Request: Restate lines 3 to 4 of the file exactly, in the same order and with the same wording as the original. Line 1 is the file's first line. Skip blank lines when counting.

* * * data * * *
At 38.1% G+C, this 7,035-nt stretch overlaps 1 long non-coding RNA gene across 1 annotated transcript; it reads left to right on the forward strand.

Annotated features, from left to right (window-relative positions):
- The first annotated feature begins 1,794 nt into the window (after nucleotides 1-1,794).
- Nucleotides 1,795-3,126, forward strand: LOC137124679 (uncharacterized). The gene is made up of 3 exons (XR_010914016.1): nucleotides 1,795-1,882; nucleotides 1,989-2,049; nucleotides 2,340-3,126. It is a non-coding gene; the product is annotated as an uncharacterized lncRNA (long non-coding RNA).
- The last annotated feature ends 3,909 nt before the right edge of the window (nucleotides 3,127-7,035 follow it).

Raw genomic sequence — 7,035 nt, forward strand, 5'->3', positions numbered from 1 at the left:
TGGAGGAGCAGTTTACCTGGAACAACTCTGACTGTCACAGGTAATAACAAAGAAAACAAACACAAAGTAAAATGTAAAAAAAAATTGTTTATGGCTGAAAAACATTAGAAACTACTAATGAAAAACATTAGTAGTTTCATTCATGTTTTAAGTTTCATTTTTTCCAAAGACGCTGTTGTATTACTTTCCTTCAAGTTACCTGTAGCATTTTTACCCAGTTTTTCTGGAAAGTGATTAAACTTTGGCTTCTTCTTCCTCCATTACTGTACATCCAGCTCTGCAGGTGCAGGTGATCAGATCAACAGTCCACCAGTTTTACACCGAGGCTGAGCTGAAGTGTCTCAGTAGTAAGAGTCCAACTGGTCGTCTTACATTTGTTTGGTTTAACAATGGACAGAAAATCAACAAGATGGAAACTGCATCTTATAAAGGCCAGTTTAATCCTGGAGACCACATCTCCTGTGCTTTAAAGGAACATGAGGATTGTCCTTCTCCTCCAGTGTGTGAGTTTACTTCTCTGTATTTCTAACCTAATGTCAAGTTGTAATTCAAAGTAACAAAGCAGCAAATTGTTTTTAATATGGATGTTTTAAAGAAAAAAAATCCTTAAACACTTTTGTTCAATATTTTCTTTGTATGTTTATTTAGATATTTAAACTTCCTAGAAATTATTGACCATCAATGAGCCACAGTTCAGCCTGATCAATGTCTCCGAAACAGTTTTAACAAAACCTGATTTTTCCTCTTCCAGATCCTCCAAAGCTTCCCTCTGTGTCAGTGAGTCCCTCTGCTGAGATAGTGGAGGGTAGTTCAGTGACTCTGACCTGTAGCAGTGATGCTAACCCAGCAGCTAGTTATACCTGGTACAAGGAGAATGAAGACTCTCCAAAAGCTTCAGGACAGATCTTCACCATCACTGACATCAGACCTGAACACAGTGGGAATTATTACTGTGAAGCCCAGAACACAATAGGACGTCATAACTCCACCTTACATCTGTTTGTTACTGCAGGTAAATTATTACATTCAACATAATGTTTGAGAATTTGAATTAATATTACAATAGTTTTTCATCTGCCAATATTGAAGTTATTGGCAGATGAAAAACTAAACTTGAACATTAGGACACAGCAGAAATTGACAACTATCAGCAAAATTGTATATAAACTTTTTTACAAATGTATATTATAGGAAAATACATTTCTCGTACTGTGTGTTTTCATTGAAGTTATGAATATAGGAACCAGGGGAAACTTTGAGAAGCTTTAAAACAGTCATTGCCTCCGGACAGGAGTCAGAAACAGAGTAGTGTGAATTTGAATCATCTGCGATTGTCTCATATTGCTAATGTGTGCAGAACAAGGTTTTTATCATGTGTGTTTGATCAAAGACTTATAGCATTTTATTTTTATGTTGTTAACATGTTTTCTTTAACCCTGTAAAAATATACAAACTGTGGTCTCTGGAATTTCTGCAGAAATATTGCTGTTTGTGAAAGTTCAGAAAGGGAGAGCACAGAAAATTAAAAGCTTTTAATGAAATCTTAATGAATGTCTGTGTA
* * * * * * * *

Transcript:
- The first annotated feature begins 1,794 nt into the window (after nucleotides 1-1,794).
- Nucleotides 1,795-3,126, forward strand: LOC137124679 (uncharacterized). The gene is made up of 3 exons (XR_010914016.1): nucleotides 1,795-1,882; nucleotides 1,989-2,049; nucleotides 2,340-3,126. It is a non-coding gene; the product is annotated as an uncharacterized lncRNA (long non-coding RNA).